Signatories and diplomats

The treaty was drafted with John W. Foster, former American Secretary of State, advising the Qing Dynasty. It was signed by Count Ito Hirobumi and Viscount Mutsu Munemitsu for the Emperor of Japan and Li Hongzhang and Li Jingfang on behalf of the Emperor of China. Before the treaty was signed, Li Hongzhang was attacked by a right-wing Japanese extremist on March 24: He was fired upon and wounded on his way back to his lodgings at Injoji temple. The public outcry aroused by the assassination attempt caused the Japanese to temper their demands and agree to a temporary armistice. The conference was temporarily adjourned and resumed on April 10.

The full text of the treaty may be found at this link.

Aftermath of the treaty

Entry of the Western powers

Japan's Imperial expansion began with the end of the Sino-Japanese war and the Treaty of Shimonoseki (1895). Further territory was added after the Russo-Japanese War of 1904-1905, and Japan continued to add territory until the Empire's defeat in 1945 in World War II. (Click on map to enlarge)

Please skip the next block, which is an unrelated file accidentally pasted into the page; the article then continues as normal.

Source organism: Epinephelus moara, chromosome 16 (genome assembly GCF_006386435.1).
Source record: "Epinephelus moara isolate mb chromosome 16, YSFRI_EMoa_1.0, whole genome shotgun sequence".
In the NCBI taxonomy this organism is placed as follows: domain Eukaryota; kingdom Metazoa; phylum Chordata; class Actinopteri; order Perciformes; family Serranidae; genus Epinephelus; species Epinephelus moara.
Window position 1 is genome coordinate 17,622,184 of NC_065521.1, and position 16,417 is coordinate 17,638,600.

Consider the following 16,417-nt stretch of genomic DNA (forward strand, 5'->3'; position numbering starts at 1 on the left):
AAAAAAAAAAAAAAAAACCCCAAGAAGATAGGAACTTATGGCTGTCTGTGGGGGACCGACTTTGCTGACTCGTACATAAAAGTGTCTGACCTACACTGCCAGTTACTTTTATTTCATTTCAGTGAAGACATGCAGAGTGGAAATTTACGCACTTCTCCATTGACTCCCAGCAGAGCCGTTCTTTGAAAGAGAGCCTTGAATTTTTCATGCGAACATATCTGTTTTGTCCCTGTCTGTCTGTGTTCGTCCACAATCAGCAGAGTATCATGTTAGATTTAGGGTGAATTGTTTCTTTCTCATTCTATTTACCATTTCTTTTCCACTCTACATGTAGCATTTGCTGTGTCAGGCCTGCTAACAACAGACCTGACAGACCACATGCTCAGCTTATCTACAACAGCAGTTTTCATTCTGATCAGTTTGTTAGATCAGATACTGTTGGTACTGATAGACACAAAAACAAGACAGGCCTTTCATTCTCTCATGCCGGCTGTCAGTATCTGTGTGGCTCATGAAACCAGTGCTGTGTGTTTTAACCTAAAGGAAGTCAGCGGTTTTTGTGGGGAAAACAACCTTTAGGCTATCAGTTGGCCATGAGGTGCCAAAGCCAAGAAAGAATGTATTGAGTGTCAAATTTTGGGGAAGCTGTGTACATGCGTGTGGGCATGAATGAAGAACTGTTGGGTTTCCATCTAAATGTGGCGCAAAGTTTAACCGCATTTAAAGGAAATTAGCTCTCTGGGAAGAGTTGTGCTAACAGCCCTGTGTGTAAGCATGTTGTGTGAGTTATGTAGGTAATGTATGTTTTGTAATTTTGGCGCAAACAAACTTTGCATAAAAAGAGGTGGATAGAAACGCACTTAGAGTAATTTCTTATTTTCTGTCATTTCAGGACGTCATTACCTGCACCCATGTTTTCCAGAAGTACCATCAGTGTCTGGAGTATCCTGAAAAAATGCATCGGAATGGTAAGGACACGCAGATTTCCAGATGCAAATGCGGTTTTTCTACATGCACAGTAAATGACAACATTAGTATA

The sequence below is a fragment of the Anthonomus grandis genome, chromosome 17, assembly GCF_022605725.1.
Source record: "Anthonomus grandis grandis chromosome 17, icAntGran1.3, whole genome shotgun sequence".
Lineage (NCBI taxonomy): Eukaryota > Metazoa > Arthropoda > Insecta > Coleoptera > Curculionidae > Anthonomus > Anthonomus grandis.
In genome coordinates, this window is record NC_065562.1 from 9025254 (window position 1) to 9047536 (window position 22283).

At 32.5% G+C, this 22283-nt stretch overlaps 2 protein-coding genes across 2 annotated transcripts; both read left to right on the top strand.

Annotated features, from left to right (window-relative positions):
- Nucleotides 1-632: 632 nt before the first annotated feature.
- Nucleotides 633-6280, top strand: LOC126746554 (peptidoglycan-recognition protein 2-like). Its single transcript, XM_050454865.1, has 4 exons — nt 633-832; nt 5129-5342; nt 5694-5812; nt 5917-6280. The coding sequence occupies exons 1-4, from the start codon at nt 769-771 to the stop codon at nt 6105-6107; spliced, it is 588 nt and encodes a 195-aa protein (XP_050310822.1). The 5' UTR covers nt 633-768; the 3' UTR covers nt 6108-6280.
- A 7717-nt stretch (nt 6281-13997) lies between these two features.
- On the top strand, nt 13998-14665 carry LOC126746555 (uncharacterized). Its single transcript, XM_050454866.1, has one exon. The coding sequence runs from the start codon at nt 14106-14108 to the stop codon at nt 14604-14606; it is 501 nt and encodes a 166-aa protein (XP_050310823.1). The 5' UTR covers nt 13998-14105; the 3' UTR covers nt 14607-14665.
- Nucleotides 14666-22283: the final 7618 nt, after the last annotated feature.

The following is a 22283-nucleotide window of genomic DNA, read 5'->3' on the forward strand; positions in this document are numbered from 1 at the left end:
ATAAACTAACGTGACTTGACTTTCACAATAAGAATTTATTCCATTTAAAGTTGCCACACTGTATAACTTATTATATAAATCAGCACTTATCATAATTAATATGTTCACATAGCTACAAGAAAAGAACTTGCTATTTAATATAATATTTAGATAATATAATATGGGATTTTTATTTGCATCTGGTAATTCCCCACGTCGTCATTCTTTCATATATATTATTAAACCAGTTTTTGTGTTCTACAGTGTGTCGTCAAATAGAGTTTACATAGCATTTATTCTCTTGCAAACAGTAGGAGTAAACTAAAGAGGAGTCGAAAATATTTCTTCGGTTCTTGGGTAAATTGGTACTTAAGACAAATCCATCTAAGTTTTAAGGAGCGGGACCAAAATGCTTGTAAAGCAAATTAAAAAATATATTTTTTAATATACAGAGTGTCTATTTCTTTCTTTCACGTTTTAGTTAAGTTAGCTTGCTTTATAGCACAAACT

The conditions imposed by Japan on China led to the Triple Intervention of Russia, France, and Germany, Western powers all active in China, with established enclaves and ports, just three days after its signing. The European powers demanded that Japan withdraw its claim on the Liaodong peninsula, concerned that Lüshun, then called Port Arthur by Westerners, would fall under Japanese control. Tsar Nicholas II of Russia (an ally of France) and his imperial advisers, including his cousin, friend, and rival, Kaiser Wilhelm II of Germany, had been trying to acquire possession of Port Arthur for some time, to serve as Russia's long sought-after "ice-free" port, essential to the success of Russia's Imperial Navy.